Guidelines for Classroom Discussion by gjjur4356


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Guidelines for
                                                                                                                          Teacher Guide
Classroom Discussion

 Guidelines for Classroom Discussion
 When discussing issues in the classroom, it is important to set out clear expectations
 for appropriate participation. When dealing with issues such as bullying, it is
 important that all of the participants feel safe about contributing to the discussion and
 that the discussion does not become a forum for further bullying to occur.

 Perhaps the most effective way of ensuring students understand and own these
 expectations is to have them create guidelines together, in a guided discussion. This is an opportunity
 to model and practise appropriate interactions, and to grow your classroom culture. In creating and
 reviewing each of the guidelines, students can be prompted to think of examples, and model them, to
 show they understand the concept.

 Here are a few guidelines you may use or work toward in your discussion.

 Everyone should be able to feel safe - no put downs
 Some issues can be sensitive for some individuals. Students should be encouraged to think carefully
 about what they say and how they say it. Talk about racism, discrimination and sexism and how some
 comments may make someone feel unsafe. As students recognize these issues they are more likely to
 become positively involved.

 Build up instead of putting down. A bully will try a variety of techniques to put down their victim
 publicly. You may need to go over some examples of how to build someone up, even in cases where
 one speaker may disagree with another. If students learn to recognize a put down, they will often stop
 each other from making them. This is a positive step toward getting bystanders involved in stopping

 Listen actively
 An easy way for a bully to show disrespect is to actively show they are not listening, particularly by not
 listening when their target or victim is speaking. A bully may do this by using body language to
 disengage from a discussion, shifting their body from an attentive position to one of inattention.
 Engagement is usually indicated by leaning forward and looking at the speaker; signs of
 disengagement can include sighing, excessive throat clearing, leaning back, crossed arms, looking at
 the floor or around the room, tapping or playing with objects. A bully may engage in this behaviour
 only when a particular individual is speaking, in order to signal that what the person has to say has no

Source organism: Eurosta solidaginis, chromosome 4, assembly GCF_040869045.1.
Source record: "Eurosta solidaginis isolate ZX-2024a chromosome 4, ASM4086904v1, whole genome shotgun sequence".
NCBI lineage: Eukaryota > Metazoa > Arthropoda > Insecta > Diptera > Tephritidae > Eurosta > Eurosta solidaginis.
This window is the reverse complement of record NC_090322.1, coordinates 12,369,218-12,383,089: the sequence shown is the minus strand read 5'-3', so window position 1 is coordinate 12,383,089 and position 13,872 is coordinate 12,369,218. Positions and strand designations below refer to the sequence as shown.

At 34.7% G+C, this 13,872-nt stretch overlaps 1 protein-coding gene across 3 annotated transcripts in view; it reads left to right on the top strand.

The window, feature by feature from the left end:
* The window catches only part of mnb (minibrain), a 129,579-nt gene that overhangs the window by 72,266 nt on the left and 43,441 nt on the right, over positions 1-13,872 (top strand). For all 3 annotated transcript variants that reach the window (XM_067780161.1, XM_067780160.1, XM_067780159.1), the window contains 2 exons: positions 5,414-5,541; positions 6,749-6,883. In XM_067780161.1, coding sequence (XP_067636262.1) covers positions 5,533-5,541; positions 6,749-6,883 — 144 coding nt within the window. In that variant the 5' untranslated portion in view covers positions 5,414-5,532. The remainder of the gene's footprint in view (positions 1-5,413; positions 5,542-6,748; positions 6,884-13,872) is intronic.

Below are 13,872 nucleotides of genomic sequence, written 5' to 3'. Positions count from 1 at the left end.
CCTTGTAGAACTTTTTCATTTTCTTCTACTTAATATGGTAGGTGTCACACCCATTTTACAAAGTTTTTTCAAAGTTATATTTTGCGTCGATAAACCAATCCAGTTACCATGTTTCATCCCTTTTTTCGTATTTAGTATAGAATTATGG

John Howard Society of Alberta CC) Creative Commons Attribution-Non-commercial-No Derivative Works 2.5 Canada License.
                                          See last page for details and additional credits. R-2010-11
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Guidelines for
                                                                                                                            Teacher Guide
Classroom Discussion

 Promote active listening by encouraging listeners to look at the speaker. Give a general description of
 appropriate body language, and talk about enabling others to listen by remaining quiet and not making
 unnecessary noise.

 Everyone has an opportunity to speak - no interruptions
 Classroom routines for taking turns in a discussion, such as raising hands or passing an object, can help
 regulate and eliminate this disruption. A bully may regularly or persistently interrupt or comment on
 what their target says in an attempt to dominate the discussion or sabotage and devalue what they are
 saying. You also may need to directly address students that offer follow up comments such as “Yeah,
 sure” or “Oh, right” which can be used by a bully to negate and devalue what another person is saying.
 To model this behaviour yourself, you may also let the students know that you will not interrupt unless
 the conversation is inappropriate, off topic, or to ensure everyone gets a turn. You may need to act as a
 moderator for the discussion.

 Discussions are for the exploration of ideas and learning new things
 The purpose of the discussion is to stimulate ideas and encourage new thinking. It’s okay for people to
 change their mind during this exploration process. Different people bring different information to the